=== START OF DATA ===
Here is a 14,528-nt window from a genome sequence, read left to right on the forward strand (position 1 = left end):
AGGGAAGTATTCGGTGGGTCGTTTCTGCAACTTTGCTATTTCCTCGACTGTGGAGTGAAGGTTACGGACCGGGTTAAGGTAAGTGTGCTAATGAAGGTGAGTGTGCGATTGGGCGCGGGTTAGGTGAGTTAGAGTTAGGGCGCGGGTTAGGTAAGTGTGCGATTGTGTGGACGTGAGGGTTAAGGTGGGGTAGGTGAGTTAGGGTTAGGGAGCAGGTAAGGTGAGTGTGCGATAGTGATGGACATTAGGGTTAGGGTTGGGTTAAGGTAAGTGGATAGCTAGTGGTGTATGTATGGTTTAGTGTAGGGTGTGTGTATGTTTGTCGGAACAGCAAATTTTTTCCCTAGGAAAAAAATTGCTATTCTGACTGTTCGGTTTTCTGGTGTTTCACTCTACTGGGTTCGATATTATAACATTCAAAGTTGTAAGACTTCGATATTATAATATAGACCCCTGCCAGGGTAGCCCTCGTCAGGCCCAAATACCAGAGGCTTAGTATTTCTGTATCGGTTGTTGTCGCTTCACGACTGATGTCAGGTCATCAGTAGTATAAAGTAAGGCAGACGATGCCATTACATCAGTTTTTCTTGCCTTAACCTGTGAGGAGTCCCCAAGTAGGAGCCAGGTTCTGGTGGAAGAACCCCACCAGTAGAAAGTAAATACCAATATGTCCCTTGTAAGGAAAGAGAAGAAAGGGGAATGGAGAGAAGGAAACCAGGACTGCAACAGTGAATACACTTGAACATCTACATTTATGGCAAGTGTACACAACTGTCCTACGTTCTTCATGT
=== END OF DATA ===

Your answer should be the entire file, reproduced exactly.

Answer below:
Here is a 14,528-nt window from a genome sequence, read left to right on the forward strand (position 1 = left end):
AGGGAAGTATTCGGTGGGTCGTTTCTGCAACTTTGCTATTTCCTCGACTGTGGAGTGAAGGTTACGGACCGGGTTAAGGTAAGTGTGCTAATGAAGGTGAGTGTGCGATTGGGCGCGGGTTAGGTGAGTTAGAGTTAGGGCGCGGGTTAGGTAAGTGTGCGATTGTGTGGACGTGAGGGTTAAGGTGGGGTAGGTGAGTTAGGGTTAGGGAGCAGGTAAGGTGAGTGTGCGATAGTGATGGACATTAGGGTTAGGGTTGGGTTAAGGTAAGTGGATAGCTAGTGGTGTATGTATGGTTTAGTGTAGGGTGTGTGTATGTTTGTCGGAACAGCAAATTTTTTCCCTAGGAAAAAAATTGCTATTCTGACTGTTCGGTTTTCTGGTGTTTCACTCTACTGGGTTCGATATTATAACATTCAAAGTTGTAAGACTTCGATATTATAATATAGACCCCTGCCAGGGTAGCCCTCGTCAGGCCCAAATACCAGAGGCTTAGTATTTCTGTATCGGTTGTTGTCGCTTCACGACTGATGTCAGGTCATCAGTAGTATAAAGTAAGGCAGACGATGCCATTACATCAGTTTTTCTTGCCTTAACCTGTGAGGAGTCCCCAAGTAGGAGCCAGGTTCTGGTGGAAGAACCCCACCAGTAGAAAGTAAATACCAATATGTCCCTTGTAAGGAAAGAGAAGAAAGGGGAATGGAGAGAAGGAAACCAGGACTGCAACAGTGAATACACTTGAACATCTACATTTATGGCAAGTGTACACAACTGTCCTACGTTCTTCATGT